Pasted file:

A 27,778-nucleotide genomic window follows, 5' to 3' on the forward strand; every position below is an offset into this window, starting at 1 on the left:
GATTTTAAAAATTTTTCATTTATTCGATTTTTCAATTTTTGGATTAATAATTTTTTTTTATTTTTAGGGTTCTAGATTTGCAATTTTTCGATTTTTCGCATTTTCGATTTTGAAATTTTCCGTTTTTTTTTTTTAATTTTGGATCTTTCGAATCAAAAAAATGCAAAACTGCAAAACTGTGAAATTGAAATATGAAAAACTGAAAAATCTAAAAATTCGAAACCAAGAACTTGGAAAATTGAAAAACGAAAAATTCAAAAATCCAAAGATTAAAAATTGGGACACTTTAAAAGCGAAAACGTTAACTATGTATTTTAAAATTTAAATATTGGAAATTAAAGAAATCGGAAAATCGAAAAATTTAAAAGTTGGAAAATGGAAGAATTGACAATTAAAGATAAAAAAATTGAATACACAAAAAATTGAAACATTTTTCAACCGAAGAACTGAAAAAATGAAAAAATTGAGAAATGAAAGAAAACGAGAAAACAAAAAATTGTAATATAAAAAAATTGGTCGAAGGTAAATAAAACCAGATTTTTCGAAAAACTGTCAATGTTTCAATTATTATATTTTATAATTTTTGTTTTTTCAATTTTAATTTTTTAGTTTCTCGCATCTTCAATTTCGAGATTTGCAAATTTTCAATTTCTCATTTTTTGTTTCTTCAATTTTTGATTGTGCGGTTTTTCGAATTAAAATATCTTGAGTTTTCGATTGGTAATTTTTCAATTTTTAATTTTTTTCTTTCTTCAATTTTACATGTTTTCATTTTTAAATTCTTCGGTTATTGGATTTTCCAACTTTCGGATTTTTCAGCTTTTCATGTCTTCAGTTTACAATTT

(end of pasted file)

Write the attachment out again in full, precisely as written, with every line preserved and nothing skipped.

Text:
A 27,778-nucleotide genomic window follows, 5' to 3' on the forward strand; every position below is an offset into this window, starting at 1 on the left:
GATTTTAAAAATTTTTCATTTATTCGATTTTTCAATTTTTGGATTAATAATTTTTTTTTATTTTTAGGGTTCTAGATTTGCAATTTTTCGATTTTTCGCATTTTCGATTTTGAAATTTTCCGTTTTTTTTTTTTAATTTTGGATCTTTCGAATCAAAAAAATGCAAAACTGCAAAACTGTGAAATTGAAATATGAAAAACTGAAAAATCTAAAAATTCGAAACCAAGAACTTGGAAAATTGAAAAACGAAAAATTCAAAAATCCAAAGATTAAAAATTGGGACACTTTAAAAGCGAAAACGTTAACTATGTATTTTAAAATTTAAATATTGGAAATTAAAGAAATCGGAAAATCGAAAAATTTAAAAGTTGGAAAATGGAAGAATTGACAATTAAAGATAAAAAAATTGAATACACAAAAAATTGAAACATTTTTCAACCGAAGAACTGAAAAAATGAAAAAATTGAGAAATGAAAGAAAACGAGAAAACAAAAAATTGTAATATAAAAAAATTGGTCGAAGGTAAATAAAACCAGATTTTTCGAAAAACTGTCAATGTTTCAATTATTATATTTTATAATTTTTGTTTTTTCAATTTTAATTTTTTAGTTTCTCGCATCTTCAATTTCGAGATTTGCAAATTTTCAATTTCTCATTTTTTGTTTCTTCAATTTTTGATTGTGCGGTTTTTCGAATTAAAATATCTTGAGTTTTCGATTGGTAATTTTTCAATTTTTAATTTTTTTCTTTCTTCAATTTTACATGTTTTCATTTTTAAATTCTTCGGTTATTGGATTTTCCAACTTTCGGATTTTTCAGCTTTTCATGTCTTCAGTTTACAATTT